Malva Flores

We can’t escape that mouth of summer, pronouncing

syllables of the day,

leaving us trapped in an abyss of minute hands

 —in our own pointless consolation.


The year goes by.

The tally of what we’ve failed to achieve has reached six months

It goes by

It passes

apple colored, it unspools

and pains the eye to see.


A sin

that was never bitten into.


I could have loved you as much


as one loves a rabbit


watch in tow.


It would be a sorry rabbit

ears as long

as his haste

nose reddened

with futile effort. Quickening the pace

of everything that twists and turns.



By the time Alice shows up,

all is already lost

  Hats and madness

  Hearts and queens

just a scrap of imagination, not

a long,



fall into the abyss

of repetition.


Hell is hopeless repetition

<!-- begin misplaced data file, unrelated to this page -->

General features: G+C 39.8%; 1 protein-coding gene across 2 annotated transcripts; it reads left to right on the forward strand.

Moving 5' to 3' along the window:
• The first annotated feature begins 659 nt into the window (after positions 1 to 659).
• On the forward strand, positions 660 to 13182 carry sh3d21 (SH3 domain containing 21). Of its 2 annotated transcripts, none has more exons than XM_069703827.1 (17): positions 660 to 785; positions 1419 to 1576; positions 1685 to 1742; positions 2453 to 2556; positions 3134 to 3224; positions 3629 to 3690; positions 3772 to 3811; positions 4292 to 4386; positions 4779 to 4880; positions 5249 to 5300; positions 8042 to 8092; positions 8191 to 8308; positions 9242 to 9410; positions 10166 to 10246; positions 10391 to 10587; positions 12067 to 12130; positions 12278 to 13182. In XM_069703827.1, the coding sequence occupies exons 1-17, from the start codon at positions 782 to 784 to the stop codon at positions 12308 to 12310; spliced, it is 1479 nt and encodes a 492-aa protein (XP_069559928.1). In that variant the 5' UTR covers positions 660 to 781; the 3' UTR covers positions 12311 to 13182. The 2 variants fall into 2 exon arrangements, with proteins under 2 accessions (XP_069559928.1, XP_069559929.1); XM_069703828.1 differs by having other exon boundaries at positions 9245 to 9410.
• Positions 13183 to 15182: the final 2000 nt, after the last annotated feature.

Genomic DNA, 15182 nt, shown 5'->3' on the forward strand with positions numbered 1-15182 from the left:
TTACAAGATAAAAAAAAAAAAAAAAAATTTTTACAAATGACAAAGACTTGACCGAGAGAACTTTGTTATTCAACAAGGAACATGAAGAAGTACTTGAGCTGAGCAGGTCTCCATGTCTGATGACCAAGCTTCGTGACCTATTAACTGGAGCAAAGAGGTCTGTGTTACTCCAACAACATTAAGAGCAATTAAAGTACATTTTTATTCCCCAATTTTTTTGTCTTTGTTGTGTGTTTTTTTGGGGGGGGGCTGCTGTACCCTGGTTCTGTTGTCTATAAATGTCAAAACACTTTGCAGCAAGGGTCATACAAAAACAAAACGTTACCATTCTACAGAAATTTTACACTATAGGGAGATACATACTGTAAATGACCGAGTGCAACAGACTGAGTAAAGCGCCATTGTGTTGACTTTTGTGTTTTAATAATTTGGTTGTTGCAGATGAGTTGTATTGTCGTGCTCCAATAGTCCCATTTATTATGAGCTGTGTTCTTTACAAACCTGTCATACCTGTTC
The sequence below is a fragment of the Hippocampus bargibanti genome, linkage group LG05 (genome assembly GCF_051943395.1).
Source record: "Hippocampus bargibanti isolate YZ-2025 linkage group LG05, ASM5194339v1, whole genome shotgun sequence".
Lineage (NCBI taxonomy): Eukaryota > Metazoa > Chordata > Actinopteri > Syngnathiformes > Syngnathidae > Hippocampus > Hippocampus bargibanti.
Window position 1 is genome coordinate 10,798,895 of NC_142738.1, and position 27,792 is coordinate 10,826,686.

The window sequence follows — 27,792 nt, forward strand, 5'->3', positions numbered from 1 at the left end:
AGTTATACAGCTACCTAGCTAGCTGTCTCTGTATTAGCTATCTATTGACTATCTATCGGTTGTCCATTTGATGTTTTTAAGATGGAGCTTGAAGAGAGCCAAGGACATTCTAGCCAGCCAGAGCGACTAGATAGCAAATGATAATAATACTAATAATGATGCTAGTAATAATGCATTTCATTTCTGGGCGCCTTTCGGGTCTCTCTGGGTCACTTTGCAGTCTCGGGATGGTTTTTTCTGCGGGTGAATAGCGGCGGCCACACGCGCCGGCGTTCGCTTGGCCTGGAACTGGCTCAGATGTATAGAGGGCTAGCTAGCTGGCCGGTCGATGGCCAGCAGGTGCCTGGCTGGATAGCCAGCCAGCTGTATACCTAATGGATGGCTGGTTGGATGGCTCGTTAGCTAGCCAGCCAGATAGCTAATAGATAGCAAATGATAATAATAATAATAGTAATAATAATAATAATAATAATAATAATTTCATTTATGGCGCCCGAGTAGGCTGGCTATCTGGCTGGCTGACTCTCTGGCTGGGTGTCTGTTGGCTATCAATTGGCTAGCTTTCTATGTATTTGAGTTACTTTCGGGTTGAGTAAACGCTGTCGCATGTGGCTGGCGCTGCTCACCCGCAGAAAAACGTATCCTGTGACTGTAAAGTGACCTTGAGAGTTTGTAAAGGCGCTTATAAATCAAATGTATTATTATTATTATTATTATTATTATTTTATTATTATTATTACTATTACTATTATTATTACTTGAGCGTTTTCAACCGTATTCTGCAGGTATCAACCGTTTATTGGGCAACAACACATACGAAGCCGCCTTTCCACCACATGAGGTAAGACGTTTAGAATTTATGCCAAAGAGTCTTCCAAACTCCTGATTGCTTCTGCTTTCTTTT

said Dante, or so they say,

or who said that, anyway?

That, I have already forgotten

but not the return

to a girlhood unstained.


I have scratched my feet until they bleed

I could not —or didn’t want to—

  see the signs.


Signs can be confusing sometimes

and I failed to hear those voices

                          through all the racket.


Nor did I know that dark matter

is more active now

than when the world began.


Malva Flores is a poet and essayist. Her most recent books are La culpa es por cantar. Apuntes sobre poesía y poetas de hoy (Essay, Literal Publishing / CONACULTA, 2914) and Galápagos (Poetry, ERA, 2016). She is a columnist for Literal: Latin American Voices. Twitter: @malvafg


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